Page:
Chairman of the House Intelligence Committee Adam Schiff, D-California. (Photo by Gage Skidmore | Creative Commons)
Republicans and Democrats are divided as hearings begin on Capitol Hill
There is a formality to impeachment. It’s not the same as a hearing, this is a House of Congress debating an indictment. It’s solemn event. And the outcome? Well, there are a lot of possibilities.
This is Trahant Reports.
Adam Schiff, D-California, chairman of the House Intelligence Committee, said the first hearings will begin next week for an impeachment inquiry for President Donald J. Trump.
The first hearing will be Nov. 13 and the second hearing Nov. 15.
This will be the first public airing of any allegations that rise to the level of “high crimes and misdemeanors,” the standard set in the Constitution for removing a president from office.
We already know how divided the House, and the Senate, is already, divided by party identification. But, that is where we begin, not where we end. After public hearings that, too, could change.
There is an interesting range of opinion in the ranks of Indian Country’s representatives in Congress.
Kansas Rep. Sharice Davids, Ho-Chunk, said she supports the House “taking the first step in the impeachment process.” She said she wants to see the people see the facts for themselves.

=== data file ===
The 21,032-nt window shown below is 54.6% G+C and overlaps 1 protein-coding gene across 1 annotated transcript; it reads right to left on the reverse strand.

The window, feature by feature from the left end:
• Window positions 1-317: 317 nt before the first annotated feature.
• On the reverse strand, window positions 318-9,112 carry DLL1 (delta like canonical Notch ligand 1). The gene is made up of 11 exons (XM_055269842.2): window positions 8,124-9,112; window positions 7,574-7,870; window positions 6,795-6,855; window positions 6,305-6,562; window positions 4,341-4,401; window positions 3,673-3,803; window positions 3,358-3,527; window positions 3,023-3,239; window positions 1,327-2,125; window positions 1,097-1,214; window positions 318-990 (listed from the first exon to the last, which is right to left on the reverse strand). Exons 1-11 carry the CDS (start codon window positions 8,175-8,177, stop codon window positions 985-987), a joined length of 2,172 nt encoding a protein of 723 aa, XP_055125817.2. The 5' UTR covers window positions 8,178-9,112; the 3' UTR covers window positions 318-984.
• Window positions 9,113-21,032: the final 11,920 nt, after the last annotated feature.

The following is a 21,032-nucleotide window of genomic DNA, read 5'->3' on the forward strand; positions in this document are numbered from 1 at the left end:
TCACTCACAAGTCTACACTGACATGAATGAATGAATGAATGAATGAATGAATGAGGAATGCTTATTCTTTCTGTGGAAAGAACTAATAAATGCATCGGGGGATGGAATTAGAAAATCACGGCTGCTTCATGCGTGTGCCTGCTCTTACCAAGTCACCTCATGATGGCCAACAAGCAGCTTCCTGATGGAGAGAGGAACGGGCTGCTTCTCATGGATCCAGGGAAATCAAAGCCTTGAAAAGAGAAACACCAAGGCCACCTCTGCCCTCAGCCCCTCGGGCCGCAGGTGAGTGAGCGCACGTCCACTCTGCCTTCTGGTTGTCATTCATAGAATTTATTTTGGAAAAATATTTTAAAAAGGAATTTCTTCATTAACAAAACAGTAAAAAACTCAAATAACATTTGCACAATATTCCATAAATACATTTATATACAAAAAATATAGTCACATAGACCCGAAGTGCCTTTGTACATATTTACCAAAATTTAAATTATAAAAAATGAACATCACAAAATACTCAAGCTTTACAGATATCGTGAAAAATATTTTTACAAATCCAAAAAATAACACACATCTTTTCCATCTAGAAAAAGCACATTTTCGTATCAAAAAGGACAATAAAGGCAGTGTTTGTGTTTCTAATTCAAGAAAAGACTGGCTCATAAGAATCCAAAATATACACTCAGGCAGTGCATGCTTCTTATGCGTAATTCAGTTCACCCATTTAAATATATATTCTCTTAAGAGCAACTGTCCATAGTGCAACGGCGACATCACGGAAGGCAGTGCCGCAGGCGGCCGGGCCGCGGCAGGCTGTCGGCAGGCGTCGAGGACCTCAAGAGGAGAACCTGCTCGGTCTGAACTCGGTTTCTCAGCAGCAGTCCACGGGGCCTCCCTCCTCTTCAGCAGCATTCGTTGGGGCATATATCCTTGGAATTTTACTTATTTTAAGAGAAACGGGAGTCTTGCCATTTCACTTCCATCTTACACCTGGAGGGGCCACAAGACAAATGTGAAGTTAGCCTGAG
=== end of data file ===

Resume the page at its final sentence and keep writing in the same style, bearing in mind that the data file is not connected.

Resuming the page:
That’s middle ground in Washington.
New Mexico Rep. Deb Haaland, Laguna Pueblo, said the president “and his friends continue to enrich themselves and abuse their power while New Mexicans are struggling … meanwhile, the president and his administration stonewall Congress and refuse to cooperate with congressional investigations.” She said back in August “they are impeding the ability of Congress to get to the truth.”
And, on the side of the aisle, Republicans Rep. Tom Cole, Chickasaw, and Markwayne Mullin, Cherokeee, of Oklahoma have been opposed to the very process. Cole said this “is not a fair process, it is not an open process, it is not a transparent process. He said, instead, it’s a “limited, closed process with a pre-ordained outcome.”
Mullin said the impeachment inquiry is an attempt to “undo the last election.”
But any outcome is not certain. Democrats, at least right now, do not have enough votes to remove the president.
Another option that could surface down the road is a public censure of some kind from Congress. This is a tool that has been used more than a dozen times, mostly a reprimand of individual serving in the Congress itself.
Congress has other tools, for example, it could strip the salary and benefits from any federal employee who refuses to cooperate with the investigation.
The public will have a say, too. If past impeachment hearings are an indication — there will be a lot of interest (or disinterest). And members of Congress will hear from voters about whether they think the process is fair or not.
So the next few weeks will be history in the making.
I am Mark Trahant.